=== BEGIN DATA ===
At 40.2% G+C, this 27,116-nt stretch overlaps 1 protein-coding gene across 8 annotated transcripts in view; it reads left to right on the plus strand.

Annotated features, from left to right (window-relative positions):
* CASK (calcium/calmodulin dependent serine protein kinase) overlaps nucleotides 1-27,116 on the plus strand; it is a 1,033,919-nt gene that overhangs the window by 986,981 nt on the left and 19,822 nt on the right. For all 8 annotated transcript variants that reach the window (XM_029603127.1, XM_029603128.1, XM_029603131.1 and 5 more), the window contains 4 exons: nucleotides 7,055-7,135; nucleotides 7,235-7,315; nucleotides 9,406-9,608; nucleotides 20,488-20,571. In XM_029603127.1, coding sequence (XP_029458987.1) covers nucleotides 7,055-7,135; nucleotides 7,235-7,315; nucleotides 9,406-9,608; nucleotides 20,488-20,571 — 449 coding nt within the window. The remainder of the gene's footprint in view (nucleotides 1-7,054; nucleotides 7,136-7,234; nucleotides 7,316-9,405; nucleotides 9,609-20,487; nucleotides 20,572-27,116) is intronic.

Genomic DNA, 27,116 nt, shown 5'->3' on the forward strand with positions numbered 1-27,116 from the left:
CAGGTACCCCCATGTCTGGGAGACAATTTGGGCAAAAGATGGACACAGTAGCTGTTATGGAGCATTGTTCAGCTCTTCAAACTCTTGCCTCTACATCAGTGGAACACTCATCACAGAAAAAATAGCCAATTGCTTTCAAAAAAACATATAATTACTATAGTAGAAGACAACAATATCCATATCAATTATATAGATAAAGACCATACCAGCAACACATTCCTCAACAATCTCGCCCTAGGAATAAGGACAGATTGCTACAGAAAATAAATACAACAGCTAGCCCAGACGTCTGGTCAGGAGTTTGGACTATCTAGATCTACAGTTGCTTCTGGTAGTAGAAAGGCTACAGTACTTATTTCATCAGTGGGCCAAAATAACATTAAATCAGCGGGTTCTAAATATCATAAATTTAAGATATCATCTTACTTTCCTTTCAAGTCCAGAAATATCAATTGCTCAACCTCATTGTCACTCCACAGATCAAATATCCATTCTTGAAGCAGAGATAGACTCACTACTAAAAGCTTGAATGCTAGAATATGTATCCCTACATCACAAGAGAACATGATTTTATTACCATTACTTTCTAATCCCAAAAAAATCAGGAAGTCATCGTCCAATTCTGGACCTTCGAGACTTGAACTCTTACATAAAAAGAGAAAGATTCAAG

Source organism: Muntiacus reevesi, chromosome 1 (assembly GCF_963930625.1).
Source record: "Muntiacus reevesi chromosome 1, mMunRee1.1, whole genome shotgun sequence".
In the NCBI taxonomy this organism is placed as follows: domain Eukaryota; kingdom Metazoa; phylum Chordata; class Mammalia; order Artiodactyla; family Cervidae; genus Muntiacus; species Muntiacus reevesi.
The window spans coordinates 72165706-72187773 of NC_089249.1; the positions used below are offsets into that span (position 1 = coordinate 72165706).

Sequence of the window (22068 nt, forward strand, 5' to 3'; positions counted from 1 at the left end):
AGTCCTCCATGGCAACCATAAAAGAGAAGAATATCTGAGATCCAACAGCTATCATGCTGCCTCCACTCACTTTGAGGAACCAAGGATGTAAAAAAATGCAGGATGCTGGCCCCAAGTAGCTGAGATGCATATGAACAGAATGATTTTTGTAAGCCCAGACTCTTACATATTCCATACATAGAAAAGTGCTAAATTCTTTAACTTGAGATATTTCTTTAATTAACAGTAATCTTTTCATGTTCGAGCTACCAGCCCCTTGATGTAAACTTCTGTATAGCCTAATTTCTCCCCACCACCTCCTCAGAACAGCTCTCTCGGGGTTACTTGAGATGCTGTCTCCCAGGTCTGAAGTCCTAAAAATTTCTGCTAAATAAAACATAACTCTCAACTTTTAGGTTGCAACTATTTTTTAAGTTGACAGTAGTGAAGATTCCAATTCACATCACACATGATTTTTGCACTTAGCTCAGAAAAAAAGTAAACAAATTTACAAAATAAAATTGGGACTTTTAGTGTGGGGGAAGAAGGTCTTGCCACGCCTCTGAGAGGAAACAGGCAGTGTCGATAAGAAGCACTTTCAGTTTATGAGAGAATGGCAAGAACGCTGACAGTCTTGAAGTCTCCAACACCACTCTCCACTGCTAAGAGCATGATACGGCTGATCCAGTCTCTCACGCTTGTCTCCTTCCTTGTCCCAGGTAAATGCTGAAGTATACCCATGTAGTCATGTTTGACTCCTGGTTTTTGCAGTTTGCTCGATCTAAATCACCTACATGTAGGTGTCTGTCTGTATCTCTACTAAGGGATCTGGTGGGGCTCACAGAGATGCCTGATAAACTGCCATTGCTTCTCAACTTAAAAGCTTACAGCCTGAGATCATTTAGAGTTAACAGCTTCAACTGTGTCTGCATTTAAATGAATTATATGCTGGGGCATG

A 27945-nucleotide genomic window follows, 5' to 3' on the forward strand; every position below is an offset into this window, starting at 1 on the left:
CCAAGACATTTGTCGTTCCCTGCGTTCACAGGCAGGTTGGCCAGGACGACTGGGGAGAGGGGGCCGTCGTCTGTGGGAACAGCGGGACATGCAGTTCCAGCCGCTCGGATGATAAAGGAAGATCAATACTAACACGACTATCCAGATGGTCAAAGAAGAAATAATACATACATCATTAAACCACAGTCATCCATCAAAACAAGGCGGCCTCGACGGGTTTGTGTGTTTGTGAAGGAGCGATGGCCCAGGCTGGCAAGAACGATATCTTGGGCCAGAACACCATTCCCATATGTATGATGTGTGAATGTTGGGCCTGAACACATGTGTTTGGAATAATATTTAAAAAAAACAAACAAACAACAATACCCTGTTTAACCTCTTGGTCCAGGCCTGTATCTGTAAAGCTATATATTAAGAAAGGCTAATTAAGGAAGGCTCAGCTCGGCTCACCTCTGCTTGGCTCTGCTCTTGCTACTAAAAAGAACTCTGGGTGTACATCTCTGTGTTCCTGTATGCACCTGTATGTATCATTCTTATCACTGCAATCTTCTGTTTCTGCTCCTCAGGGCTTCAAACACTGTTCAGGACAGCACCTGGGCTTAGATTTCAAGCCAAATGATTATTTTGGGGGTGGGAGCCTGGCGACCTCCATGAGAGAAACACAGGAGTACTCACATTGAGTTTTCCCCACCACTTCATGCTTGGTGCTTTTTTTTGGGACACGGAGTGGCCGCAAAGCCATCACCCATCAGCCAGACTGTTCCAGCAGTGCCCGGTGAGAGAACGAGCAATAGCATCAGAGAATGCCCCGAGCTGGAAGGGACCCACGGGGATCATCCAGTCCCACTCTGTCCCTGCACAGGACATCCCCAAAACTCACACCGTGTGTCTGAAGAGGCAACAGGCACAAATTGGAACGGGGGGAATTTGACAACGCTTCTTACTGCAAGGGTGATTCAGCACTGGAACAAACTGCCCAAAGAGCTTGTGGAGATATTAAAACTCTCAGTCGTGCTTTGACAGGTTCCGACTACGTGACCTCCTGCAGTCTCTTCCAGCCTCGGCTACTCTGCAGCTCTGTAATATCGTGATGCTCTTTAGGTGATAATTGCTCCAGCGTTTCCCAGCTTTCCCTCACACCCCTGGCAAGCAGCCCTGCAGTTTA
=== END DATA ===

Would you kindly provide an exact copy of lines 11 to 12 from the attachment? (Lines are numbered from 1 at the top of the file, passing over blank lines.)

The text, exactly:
AGTCCTCCATGGCAACCATAAAAGAGAAGAATATCTGAGATCCAACAGCTATCATGCTGCCTCCACTCACTTTGAGGAACCAAGGATGTAAAAAAATGCAGGATGCTGGCCCCAAGTAGCTGAGATGCATATGAACAGAATGATTTTTGTAAGCCCAGACTCTTACATATTCCATACATAGAAAAGTGCTAAATTCTTTAACTTGAGATATTTCTTTAATTAACAGTAATCTTTTCATGTTCGAGCTACCAGCCCCTTGATGTAAACTTCTGTATAGCCTAATTTCTCCCCACCACCTCCTCAGAACAGCTCTCTCGGGGTTACTTGAGATGCTGTCTCCCAGGTCTGAAGTCCTAAAAATTTCTGCTAAATAAAACATAACTCTCAACTTTTAGGTTGCAACTATTTTTTAAGTTGACAGTAGTGAAGATTCCAATTCACATCACACATGATTTTTGCACTTAGCTCAGAAAAAAAGTAAACAAATTTACAAAATAAAATTGGGACTTTTAGTGTGGGGGAAGAAGGTCTTGCCACGCCTCTGAGAGGAAACAGGCAGTGTCGATAAGAAGCACTTTCAGTTTATGAGAGAATGGCAAGAACGCTGACAGTCTTGAAGTCTCCAACACCACTCTCCACTGCTAAGAGCATGATACGGCTGATCCAGTCTCTCACGCTTGTCTCCTTCCTTGTCCCAGGTAAATGCTGAAGTATACCCATGTAGTCATGTTTGACTCCTGGTTTTTGCAGTTTGCTCGATCTAAATCACCTACATGTAGGTGTCTGTCTGTATCTCTACTAAGGGATCTGGTGGGGCTCACAGAGATGCCTGATAAACTGCCATTGCTTCTCAACTTAAAAGCTTACAGCCTGAGATCATTTAGAGTTAACAGCTTCAACTGTGTCTGCATTTAAATGAATTATATGCTGGGGCATG

A 27945-nucleotide genomic window follows, 5' to 3' on the forward strand; every position below is an offset into this window, starting at 1 on the left: